Jordan in 77 years: An Independence Day chronicle

Published May 25th, 2023 - 07:40 GMT
Jordan in 77 years: An Independence Day chronicle
Jordan's economy has seen several turning points since 1946 - Source: Shutterstock

A short introduction to Jordan in 77 years on the National Independence Day

ALBAWABA – Jordan is celebrating its 77th National Independence Day, marking a significant milestone in its economic development since gaining independence in 1946.

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Over the years, Jordan has experienced notable changes, including the growth of its population, the development of the public and private sectors, economic democratization, financial crises, and more. 

Population growth and GDP expansion

In the past 77 years, Jordan's population has more than doubled, growing from around half a million in the 1950s to over 11 million people in 2019. This rapid population growth has posed various challenges and opportunities for the country. In terms of economic growth, Jordan's Gross Domestic Product (GDP) has shown significant progress, increasing by over 750 percent from JOD 430 million ($600 million) in 1965 to JOD 32.47 billion ($45.74 billion) in 2021.

Jordan in 77 years: An Independence Day chronicle
Jordan GDP Per Capita 1965-2023 – Source: Macrotrends

Resilience amid challenges

Despite enduring wars, refugee crises, civil conflicts, and financial turmoil, Jordan has emerged as one of the most resilient countries in the Middle East. The Jordanian Dinar, its national currency, is the second strongest in the region after the Kuwaiti Dinar, showcasing the stability of its economy. Jordan has successfully retained the value of its currency against the US dollar, even during global financial crises.

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Key turning points in the economy of Jordan in 77 years

Overall, there are seven main turning points in Jordan’s economic development through the 77 years since independence.

1. Rise of the Public Sector

Initially, Jordan's economy relied heavily on micro-vocational enterprises and small-scale businesses. However, the public sector gradually grew to become the backbone of the country's economy, mainly through foreign aid from the United Kingdom (UK) and the United States (US). This aid played a crucial role in developing the public education system and other infrastructure projects.

2. Spike in Foreign Aid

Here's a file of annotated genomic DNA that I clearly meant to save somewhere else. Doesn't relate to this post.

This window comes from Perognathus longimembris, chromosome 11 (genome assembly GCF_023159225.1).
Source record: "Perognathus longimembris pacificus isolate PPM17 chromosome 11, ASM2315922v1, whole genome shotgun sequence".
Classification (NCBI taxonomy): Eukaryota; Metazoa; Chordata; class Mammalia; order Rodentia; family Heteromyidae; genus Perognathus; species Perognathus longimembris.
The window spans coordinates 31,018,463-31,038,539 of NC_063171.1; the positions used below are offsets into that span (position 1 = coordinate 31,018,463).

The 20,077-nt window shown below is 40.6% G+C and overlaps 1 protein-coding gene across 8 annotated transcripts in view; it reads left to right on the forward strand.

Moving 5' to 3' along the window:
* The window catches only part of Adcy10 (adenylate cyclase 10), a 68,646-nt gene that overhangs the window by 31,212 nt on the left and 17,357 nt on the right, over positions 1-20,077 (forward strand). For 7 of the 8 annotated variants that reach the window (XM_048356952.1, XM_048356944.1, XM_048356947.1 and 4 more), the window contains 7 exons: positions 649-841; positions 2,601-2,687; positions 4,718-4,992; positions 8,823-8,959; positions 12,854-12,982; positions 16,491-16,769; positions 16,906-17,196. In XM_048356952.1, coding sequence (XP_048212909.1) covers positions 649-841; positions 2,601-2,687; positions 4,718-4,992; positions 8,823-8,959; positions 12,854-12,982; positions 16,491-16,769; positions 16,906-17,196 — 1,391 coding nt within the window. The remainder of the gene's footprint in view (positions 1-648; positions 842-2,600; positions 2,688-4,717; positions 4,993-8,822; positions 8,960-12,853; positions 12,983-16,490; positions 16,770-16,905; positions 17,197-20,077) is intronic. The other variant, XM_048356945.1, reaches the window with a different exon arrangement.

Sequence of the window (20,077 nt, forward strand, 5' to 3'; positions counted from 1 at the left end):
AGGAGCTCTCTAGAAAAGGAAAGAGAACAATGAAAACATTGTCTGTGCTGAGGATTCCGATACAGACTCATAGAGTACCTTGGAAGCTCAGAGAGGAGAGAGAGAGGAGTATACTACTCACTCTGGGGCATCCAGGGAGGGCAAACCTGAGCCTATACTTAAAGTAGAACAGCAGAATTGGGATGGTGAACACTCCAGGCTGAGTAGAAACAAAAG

Following World War II, the US initiated the Four Point Program to support friendly governments in the Middle East, including Jordan. The influx of foreign aid fuelled the growth of Jordan's public sector and contributed to economic democratization, expanding access to services such as electricity, water, healthcare, and education.

3. Economic Democratization

The race between the Soviet Union (USSR) and the West to win allies in the Middle East North Africa (MENA) region accelerated economic democratization in Jordan. This period saw the spread of essential services and infrastructure, benefiting even the most remote areas of the country. Strong ties with Western powers helped Jordan secure significant support for infrastructure and public services, neutralizing public discontent and discouraging leftist movements.

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4. Boom in the Private Sector

The private sector in Jordan experienced significant growth, driven by waves of immigration and the demand for skilled workers. The establishment of the Arab Bank in 1930 marked the beginning of the documented private sector in Jordan. The influx of capital and expertise in the 1990s accelerated the growth of the private sector in Jordan. Over time, the private sector's share in the country's economy reached nearly 85 percent, employing around 2.2 million people.

5. Collapse of the Jordanian Dinar

In 1989, the Petra Bank collapsed due to a corruption scandal, leading to the depletion of the country's foreign currency reserves. To prevent a complete banking system collapse, the government accepted an adjustment package from the International Monetary Fund (IMF), which involved devaluing the dinar by 50 percent and rolling back government subsidies.